Portsdown 4 project back on track

I’ve been building bits and pieces of what will become a digital amateur TV capability for just on five years! I lost my momentum after building a number of components and it’s only in the last few weeks I’ve found a renewed enthusiasm to get on with it!

One of the main prods has come from watching the weekly DATV net on VK3RTV. Anyone anywhere can watch this either live via this BATC streamer link or via Ian VK3QL’s YouTube channel. The net attracts an energetic and skilled group who easily sustain a fast paced 60 minute video conversation. It’s very smoothly presented with lots of visual variety and useful information and very few technical hiccups. The Melbourne DATV amateurs seem to have a very professional sense of time and audience interest and keep the show moving.

My other inspiration is the weekly BATC Oscar 100 net scheduled for 8pm Thursday which is either 6am or 5am(!) on Friday morning here in eastern Australia. I’m trying to work out how I might record it off the streamer while I sleep. This international net happens over the brilliant geostationary satellite QO-100 whose footprint unfortunately doesn’t include Australia, but it does appear to have boosted interest and activity in satellite communications and DATV in Europe. If I set the alarm I can watch this BATC net via the BATC streamer .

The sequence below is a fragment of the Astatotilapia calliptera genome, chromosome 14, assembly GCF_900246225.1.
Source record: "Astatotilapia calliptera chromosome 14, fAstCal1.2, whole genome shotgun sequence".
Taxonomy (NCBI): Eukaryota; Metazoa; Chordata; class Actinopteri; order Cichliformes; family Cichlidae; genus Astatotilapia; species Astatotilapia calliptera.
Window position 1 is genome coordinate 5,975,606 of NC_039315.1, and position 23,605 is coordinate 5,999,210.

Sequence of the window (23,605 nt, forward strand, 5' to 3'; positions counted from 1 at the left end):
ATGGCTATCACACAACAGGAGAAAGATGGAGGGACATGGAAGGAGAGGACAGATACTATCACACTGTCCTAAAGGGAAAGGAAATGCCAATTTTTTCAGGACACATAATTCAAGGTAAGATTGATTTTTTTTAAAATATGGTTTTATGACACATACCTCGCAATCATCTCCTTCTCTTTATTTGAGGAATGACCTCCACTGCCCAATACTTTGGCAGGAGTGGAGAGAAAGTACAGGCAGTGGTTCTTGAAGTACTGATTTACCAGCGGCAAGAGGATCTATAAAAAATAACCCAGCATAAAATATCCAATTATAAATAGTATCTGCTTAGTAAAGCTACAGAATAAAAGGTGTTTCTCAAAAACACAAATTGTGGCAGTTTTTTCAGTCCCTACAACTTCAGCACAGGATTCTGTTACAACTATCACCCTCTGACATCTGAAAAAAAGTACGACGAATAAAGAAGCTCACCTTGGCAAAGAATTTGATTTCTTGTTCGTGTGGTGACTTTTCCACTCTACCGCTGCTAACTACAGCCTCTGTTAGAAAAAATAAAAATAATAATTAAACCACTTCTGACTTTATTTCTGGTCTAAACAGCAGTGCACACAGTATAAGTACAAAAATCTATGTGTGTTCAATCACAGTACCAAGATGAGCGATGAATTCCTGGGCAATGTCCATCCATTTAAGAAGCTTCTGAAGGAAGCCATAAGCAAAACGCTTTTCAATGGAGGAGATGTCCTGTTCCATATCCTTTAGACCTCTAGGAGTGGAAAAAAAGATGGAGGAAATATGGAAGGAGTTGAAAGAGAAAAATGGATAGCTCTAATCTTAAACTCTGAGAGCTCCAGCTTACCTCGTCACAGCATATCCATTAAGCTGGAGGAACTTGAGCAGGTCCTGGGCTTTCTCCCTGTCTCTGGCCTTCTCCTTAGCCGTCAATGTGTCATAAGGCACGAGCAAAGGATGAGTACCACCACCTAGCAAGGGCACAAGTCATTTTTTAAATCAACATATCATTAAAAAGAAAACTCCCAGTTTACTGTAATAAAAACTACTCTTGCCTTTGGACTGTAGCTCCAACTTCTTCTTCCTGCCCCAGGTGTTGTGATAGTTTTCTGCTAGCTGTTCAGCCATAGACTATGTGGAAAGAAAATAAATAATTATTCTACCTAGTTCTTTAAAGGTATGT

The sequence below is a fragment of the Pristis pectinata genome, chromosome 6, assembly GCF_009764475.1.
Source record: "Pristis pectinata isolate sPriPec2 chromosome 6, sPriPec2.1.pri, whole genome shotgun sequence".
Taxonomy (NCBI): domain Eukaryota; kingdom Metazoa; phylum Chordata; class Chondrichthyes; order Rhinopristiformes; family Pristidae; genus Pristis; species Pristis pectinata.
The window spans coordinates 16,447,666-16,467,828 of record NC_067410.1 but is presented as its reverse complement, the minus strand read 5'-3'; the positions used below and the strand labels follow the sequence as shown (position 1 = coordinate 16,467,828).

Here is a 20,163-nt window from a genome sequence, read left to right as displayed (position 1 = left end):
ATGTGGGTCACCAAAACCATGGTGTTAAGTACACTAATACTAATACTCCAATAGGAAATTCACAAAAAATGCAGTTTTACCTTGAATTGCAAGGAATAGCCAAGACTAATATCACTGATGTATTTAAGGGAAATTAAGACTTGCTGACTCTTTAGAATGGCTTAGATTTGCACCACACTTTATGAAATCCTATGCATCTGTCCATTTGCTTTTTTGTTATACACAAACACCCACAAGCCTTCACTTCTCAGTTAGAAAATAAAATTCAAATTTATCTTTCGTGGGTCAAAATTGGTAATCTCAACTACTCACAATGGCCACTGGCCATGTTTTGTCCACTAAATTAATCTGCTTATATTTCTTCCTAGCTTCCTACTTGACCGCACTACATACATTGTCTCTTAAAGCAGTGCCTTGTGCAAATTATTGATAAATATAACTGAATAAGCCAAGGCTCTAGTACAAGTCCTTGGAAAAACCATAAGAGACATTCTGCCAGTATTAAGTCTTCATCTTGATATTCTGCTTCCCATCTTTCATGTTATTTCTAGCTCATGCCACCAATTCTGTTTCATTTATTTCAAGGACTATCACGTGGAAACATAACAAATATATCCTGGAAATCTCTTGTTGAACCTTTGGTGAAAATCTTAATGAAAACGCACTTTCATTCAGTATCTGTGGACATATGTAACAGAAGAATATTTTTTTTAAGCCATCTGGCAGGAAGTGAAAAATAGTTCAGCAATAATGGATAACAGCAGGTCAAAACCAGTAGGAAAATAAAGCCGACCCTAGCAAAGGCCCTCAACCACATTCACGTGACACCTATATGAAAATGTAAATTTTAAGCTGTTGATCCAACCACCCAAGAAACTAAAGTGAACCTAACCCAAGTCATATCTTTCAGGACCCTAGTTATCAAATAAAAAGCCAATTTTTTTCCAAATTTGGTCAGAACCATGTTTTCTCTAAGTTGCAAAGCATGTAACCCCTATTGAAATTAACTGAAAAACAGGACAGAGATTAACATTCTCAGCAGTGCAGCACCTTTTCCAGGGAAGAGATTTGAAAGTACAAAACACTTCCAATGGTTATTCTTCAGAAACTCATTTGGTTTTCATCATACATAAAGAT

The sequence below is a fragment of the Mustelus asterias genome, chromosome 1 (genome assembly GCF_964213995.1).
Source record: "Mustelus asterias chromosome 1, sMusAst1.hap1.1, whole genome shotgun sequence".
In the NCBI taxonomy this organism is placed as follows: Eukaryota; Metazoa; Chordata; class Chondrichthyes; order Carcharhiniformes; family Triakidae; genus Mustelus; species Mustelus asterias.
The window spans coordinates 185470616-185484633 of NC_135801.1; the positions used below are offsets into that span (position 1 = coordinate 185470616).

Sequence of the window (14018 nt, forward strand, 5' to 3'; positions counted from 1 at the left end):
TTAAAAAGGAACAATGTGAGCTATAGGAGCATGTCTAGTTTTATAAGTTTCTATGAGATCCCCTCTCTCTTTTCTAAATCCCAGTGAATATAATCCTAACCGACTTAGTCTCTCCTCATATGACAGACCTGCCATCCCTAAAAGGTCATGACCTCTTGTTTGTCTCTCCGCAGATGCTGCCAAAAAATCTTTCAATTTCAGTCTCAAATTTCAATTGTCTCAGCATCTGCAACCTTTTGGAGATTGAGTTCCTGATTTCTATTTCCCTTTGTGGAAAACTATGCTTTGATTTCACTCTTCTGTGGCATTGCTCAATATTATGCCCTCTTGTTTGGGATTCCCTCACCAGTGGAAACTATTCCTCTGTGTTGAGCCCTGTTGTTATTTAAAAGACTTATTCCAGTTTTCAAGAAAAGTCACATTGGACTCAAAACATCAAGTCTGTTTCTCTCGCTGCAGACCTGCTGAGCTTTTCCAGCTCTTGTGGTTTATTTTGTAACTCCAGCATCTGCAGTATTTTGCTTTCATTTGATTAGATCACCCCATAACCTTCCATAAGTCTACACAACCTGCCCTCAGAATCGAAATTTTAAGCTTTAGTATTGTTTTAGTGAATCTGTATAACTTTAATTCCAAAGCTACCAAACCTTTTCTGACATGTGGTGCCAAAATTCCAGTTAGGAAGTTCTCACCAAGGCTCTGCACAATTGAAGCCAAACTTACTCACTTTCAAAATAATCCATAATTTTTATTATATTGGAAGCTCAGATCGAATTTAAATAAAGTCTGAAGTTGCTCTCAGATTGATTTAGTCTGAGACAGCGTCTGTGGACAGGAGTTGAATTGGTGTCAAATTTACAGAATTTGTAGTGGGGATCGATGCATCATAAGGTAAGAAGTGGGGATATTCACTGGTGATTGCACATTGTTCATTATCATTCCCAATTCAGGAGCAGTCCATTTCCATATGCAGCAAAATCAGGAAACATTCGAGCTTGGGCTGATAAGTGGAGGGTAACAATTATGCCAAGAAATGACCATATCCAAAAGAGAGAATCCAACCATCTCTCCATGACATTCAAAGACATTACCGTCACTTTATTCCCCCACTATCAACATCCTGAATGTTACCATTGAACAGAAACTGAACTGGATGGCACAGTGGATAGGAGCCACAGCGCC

a block diagram to help think through the interconnections between the different components makig up the Portsdown 4 DATV transceiver.

This is the first result of my planning the build of my Portsdown 4. I’m sure it will change over the next few weeks. It’s also to help me work out which controls and connectors might go where on the front and back of the enclosure. I actually find this thinking very enjoyable.



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